Sunday, December 30, 2012

Why can't Moshe hit the water?

from the Golden Haggadah, Spain, 1300s
An interesting question posed at Judaism.StackExchange (that is, Mi Yodeya):
As a kid I learned that Moshe wasn't allowed to hit the water because it saved him when he was a child and he had to show hakaras hatov (similar answer for why he couldn't hit the sand that saved him by hiding the body of the mitzri he killed). But the water didn't save him, the little basket, the Egyptian lady who yanked him out or even the sister who watched him might have saved him, the water didn't do anything. If someone was in a car accident an survived unharmed they would say the seat belt saved them, not the road. How can we make sense of this ma'amar chazal?

I think that just as you can't ask a kasha on a maaseh, you often can't ask a kasha on a midrash.

On a peshat level, the reason it is Aharon who hits the water and the sand is that Hashem established Aharon as a spokesperson for Moshe, in the 4th perek of Shemot:

יג  וַיֹּאמֶר, בִּי אֲדֹנָי; שְׁלַח-נָא, בְּיַד-תִּשְׁלָח.13 And he said: 'Oh Lord, send, I pray Thee, by the hand of him whom Thou wilt send.'
יד  וַיִּחַר-אַף ה בְּמֹשֶׁה, וַיֹּאמֶר הֲלֹא אַהֲרֹן אָחִיךָ הַלֵּוִי--יָדַעְתִּי, כִּי-דַבֵּר יְדַבֵּר הוּא; וְגַם הִנֵּה-הוּא יֹצֵא לִקְרָאתֶךָ, וְרָאֲךָ וְשָׂמַח בְּלִבּוֹ.14 And the anger of the LORD was kindled against Moses, and He said: 'Is there not Aaron thy brother the Levite? I know that he can speak well. And also, behold, he cometh forth to meet thee; and when he seeth thee, he will be glad in his heart.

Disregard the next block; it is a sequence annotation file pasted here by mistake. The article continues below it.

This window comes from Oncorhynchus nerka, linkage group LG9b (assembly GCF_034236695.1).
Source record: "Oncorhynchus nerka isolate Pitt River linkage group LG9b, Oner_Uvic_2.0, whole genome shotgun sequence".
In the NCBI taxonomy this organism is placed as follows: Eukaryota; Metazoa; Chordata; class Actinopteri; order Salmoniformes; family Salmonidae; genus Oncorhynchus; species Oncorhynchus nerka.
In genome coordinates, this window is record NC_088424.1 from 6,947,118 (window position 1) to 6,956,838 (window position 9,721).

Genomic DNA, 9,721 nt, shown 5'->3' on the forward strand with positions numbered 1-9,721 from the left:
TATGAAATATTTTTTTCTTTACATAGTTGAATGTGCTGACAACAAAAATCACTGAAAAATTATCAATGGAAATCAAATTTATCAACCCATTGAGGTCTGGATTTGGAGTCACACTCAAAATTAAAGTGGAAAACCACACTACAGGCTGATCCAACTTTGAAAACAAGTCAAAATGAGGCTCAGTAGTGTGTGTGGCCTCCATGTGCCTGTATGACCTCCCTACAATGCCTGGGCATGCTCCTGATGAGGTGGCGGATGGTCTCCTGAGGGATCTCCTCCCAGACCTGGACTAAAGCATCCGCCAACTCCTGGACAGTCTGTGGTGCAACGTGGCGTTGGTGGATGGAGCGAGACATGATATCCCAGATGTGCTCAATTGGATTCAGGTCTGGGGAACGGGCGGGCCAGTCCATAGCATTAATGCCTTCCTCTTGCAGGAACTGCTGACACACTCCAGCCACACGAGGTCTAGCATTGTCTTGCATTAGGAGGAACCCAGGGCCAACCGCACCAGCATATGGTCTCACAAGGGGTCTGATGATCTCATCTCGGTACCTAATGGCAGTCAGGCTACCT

טו  וְדִבַּרְתָּ אֵלָיו, וְשַׂמְתָּ אֶת-הַדְּבָרִים בְּפִיו; וְאָנֹכִי, אֶהְיֶה עִם-פִּיךָ וְעִם-פִּיהוּ, וְהוֹרֵיתִי אֶתְכֶם, אֵת אֲשֶׁר תַּעֲשׂוּן.15 And thou shalt speak unto him, and put the words in his mouth; and I will be with thy mouth, and with his mouth, and will teach you what ye shall do.
טז  וְדִבֶּר-הוּא לְךָ, אֶל-הָעָם; וְהָיָה הוּא יִהְיֶה-לְּךָ לְפֶה, וְאַתָּה תִּהְיֶה-לּוֹ לֵאלֹהִים.16 And he shall be thy spokesman unto the people; and it shall come to pass, that he shall be to thee a mouth, and thou shalt be to him in God's stead.
יז  וְאֶת-הַמַּטֶּה הַזֶּה, תִּקַּח בְּיָדֶךָ, אֲשֶׁר תַּעֲשֶׂה-בּוֹ, אֶת-הָאֹתֹת.  {פ}17 And thou shalt take in thy hand this rod, wherewith thou shalt do the signs.' {P}

and later in perek 7:
א  וַיֹּאמֶר ה אֶל-מֹשֶׁה, רְאֵה נְתַתִּיךָ אֱלֹהִים לְפַרְעֹה; וְאַהֲרֹן אָחִיךָ, יִהְיֶה נְבִיאֶךָ.1 And the LORD said unto Moses: 'See, I have set thee in God's stead to Pharaoh; and Aaron thy brother shall be thy prophet.
ב  אַתָּה תְדַבֵּר, אֵת כָּל-אֲשֶׁר אֲצַוֶּךָּ; וְאַהֲרֹן אָחִיךָ יְדַבֵּר אֶל-פַּרְעֹה, וְשִׁלַּח אֶת-בְּנֵי-יִשְׂרָאֵל מֵאַרְצוֹ.2 Thou shalt speak all that I command thee; and Aaron thy brother shall speak unto Pharaoh, that he let the children of Israel go out of his land.

Still, it is irregular that sometimes Moshe takes action, and sometimes Aharon takes action, but there are surely peshat resolutions to this issue.

The Midrash is derash and derush. By derush, I mean that it is meant to teach a moral / ethical lesson. On a practical level, on which normal and sane people conduct themselves, people don't need to show gratitude to inanimate objects, which did not mean to assist in any way, and have no senses such that they would be hurt by being hit. And the river was hit anyway, whether by Moshe's direct action or by his command.